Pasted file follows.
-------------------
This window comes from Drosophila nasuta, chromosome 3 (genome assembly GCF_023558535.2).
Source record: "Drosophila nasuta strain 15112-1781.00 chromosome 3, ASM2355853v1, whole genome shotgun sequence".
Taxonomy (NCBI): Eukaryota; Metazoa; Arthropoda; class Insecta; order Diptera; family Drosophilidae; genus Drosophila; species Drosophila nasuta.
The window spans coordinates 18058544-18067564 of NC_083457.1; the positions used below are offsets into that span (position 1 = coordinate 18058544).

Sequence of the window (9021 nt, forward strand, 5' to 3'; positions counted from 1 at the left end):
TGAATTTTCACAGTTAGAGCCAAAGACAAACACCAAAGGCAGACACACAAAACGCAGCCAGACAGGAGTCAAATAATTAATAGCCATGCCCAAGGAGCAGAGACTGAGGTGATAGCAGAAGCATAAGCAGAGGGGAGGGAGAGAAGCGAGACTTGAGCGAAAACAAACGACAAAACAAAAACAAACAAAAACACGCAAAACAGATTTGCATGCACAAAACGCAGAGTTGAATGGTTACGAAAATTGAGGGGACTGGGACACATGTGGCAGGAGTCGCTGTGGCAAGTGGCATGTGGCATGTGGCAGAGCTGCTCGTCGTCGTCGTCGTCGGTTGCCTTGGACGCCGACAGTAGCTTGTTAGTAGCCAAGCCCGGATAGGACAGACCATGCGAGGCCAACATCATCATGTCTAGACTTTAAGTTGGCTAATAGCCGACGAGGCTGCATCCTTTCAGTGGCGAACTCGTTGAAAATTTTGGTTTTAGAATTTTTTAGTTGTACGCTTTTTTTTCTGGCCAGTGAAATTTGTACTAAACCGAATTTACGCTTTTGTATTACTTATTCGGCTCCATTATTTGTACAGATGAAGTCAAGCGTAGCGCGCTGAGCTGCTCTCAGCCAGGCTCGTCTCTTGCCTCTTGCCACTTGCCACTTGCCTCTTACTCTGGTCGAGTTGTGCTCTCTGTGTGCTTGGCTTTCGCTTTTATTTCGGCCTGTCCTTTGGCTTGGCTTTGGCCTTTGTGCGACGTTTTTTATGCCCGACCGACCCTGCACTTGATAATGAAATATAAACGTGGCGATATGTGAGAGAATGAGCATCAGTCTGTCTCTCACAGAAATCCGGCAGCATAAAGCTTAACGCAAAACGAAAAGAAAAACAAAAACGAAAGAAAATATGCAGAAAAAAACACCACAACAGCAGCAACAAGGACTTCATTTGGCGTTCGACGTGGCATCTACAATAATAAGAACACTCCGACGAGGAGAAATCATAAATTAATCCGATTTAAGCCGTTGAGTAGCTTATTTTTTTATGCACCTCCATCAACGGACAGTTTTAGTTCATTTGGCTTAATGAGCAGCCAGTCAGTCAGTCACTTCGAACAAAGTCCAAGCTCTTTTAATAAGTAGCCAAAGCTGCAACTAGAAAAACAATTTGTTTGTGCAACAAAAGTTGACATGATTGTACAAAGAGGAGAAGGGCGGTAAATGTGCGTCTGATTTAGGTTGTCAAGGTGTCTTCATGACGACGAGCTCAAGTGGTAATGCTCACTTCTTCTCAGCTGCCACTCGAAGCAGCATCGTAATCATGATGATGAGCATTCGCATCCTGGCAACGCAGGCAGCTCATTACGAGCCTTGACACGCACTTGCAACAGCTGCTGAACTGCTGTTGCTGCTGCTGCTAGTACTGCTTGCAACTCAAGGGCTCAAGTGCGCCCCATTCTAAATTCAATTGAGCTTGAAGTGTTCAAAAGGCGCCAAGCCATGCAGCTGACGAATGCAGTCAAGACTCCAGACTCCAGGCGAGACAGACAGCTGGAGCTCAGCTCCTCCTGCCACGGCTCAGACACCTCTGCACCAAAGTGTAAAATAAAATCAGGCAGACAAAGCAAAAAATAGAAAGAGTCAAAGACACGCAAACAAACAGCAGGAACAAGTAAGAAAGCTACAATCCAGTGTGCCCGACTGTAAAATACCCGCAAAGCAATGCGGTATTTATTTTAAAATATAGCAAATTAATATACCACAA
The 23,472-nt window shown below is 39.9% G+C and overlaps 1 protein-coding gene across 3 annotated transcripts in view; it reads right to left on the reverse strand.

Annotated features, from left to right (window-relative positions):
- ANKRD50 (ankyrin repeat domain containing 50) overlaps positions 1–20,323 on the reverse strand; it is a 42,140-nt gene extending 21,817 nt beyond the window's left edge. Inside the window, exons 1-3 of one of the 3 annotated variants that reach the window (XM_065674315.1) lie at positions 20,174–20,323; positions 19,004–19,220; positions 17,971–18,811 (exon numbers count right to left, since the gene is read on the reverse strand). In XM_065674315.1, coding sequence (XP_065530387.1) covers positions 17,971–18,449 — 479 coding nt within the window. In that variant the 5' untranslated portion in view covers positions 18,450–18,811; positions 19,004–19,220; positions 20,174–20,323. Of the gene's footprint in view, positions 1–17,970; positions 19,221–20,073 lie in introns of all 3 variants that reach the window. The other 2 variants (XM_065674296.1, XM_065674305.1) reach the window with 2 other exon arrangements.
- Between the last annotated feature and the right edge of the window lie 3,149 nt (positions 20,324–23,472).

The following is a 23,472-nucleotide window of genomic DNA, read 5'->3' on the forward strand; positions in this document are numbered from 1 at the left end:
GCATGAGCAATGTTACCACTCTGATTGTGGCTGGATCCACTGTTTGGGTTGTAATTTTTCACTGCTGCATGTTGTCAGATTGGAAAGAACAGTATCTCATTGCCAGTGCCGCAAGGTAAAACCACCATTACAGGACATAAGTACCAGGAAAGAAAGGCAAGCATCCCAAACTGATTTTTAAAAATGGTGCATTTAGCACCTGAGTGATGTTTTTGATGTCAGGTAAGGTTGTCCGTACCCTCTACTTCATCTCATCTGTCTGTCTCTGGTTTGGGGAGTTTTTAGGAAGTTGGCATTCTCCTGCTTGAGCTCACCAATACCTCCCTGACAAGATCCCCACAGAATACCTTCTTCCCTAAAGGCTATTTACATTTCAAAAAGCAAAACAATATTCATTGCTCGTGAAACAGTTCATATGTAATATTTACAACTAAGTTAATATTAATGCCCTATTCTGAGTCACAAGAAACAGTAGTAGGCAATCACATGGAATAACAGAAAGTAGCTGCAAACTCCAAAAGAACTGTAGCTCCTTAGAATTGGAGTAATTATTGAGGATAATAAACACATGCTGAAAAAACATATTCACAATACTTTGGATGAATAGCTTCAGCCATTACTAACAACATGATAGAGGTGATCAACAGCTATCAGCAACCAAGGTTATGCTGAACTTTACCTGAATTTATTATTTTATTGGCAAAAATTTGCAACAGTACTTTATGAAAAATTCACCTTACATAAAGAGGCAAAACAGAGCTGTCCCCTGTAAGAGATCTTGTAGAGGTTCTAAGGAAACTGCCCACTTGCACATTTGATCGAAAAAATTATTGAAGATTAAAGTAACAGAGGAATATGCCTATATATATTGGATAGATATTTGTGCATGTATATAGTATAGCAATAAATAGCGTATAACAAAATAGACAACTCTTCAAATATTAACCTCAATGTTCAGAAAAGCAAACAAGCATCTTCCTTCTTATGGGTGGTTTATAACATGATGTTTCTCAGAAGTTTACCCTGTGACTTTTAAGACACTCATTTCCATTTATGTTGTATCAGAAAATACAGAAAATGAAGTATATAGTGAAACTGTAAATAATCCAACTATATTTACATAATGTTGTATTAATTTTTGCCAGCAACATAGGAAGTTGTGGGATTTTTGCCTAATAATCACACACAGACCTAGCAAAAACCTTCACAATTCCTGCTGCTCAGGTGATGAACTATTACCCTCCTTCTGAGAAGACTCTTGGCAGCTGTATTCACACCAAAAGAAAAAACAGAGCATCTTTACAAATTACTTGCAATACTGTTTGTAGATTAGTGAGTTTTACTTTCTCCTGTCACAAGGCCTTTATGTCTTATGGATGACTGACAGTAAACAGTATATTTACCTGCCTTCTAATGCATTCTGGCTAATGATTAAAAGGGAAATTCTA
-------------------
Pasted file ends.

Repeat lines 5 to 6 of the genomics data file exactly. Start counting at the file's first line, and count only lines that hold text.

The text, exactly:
Sequence of the window (9021 nt, forward strand, 5' to 3'; positions counted from 1 at the left end):
TGAATTTTCACAGTTAGAGCCAAAGACAAACACCAAAGGCAGACACACAAAACGCAGCCAGACAGGAGTCAAATAATTAATAGCCATGCCCAAGGAGCAGAGACTGAGGTGATAGCAGAAGCATAAGCAGAGGGGAGGGAGAGAAGCGAGACTTGAGCGAAAACAAACGACAAAACAAAAACAAACAAAAACACGCAAAACAGATTTGCATGCACAAAACGCAGAGTTGAATGGTTACGAAAATTGAGGGGACTGGGACACATGTGGCAGGAGTCGCTGTGGCAAGTGGCATGTGGCATGTGGCAGAGCTGCTCGTCGTCGTCGTCGTCGGTTGCCTTGGACGCCGACAGTAGCTTGTTAGTAGCCAAGCCCGGATAGGACAGACCATGCGAGGCCAACATCATCATGTCTAGACTTTAAGTTGGCTAATAGCCGACGAGGCTGCATCCTTTCAGTGGCGAACTCGTTGAAAATTTTGGTTTTAGAATTTTTTAGTTGTACGCTTTTTTTTCTGGCCAGTGAAATTTGTACTAAACCGAATTTACGCTTTTGTATTACTTATTCGGCTCCATTATTTGTACAGATGAAGTCAAGCGTAGCGCGCTGAGCTGCTCTCAGCCAGGCTCGTCTCTTGCCTCTTGCCACTTGCCACTTGCCTCTTACTCTGGTCGAGTTGTGCTCTCTGTGTGCTTGGCTTTCGCTTTTATTTCGGCCTGTCCTTTGGCTTGGCTTTGGCCTTTGTGCGACGTTTTTTATGCCCGACCGACCCTGCACTTGATAATGAAATATAAACGTGGCGATATGTGAGAGAATGAGCATCAGTCTGTCTCTCACAGAAATCCGGCAGCATAAAGCTTAACGCAAAACGAAAAGAAAAACAAAAACGAAAGAAAATATGCAGAAAAAAACACCACAACAGCAGCAACAAGGACTTCATTTGGCGTTCGACGTGGCATCTACAATAATAAGAACACTCCGACGAGGAGAAATCATAAATTAATCCGATTTAAGCCGTTGAGTAGCTTATTTTTTTATGCACCTCCATCAACGGACAGTTTTAGTTCATTTGGCTTAATGAGCAGCCAGTCAGTCAGTCACTTCGAACAAAGTCCAAGCTCTTTTAATAAGTAGCCAAAGCTGCAACTAGAAAAACAATTTGTTTGTGCAACAAAAGTTGACATGATTGTACAAAGAGGAGAAGGGCGGTAAATGTGCGTCTGATTTAGGTTGTCAAGGTGTCTTCATGACGACGAGCTCAAGTGGTAATGCTCACTTCTTCTCAGCTGCCACTCGAAGCAGCATCGTAATCATGATGATGAGCATTCGCATCCTGGCAACGCAGGCAGCTCATTACGAGCCTTGACACGCACTTGCAACAGCTGCTGAACTGCTGTTGCTGCTGCTGCTAGTACTGCTTGCAACTCAAGGGCTCAAGTGCGCCCCATTCTAAATTCAATTGAGCTTGAAGTGTTCAAAAGGCGCCAAGCCATGCAGCTGACGAATGCAGTCAAGACTCCAGACTCCAGGCGAGACAGACAGCTGGAGCTCAGCTCCTCCTGCCACGGCTCAGACACCTCTGCACCAAAGTGTAAAATAAAATCAGGCAGACAAAGCAAAAAATAGAAAGAGTCAAAGACACGCAAACAAACAGCAGGAACAAGTAAGAAAGCTACAATCCAGTGTGCCCGACTGTAAAATACCCGCAAAGCAATGCGGTATTTATTTTAAAATATAGCAAATTAATATACCACAA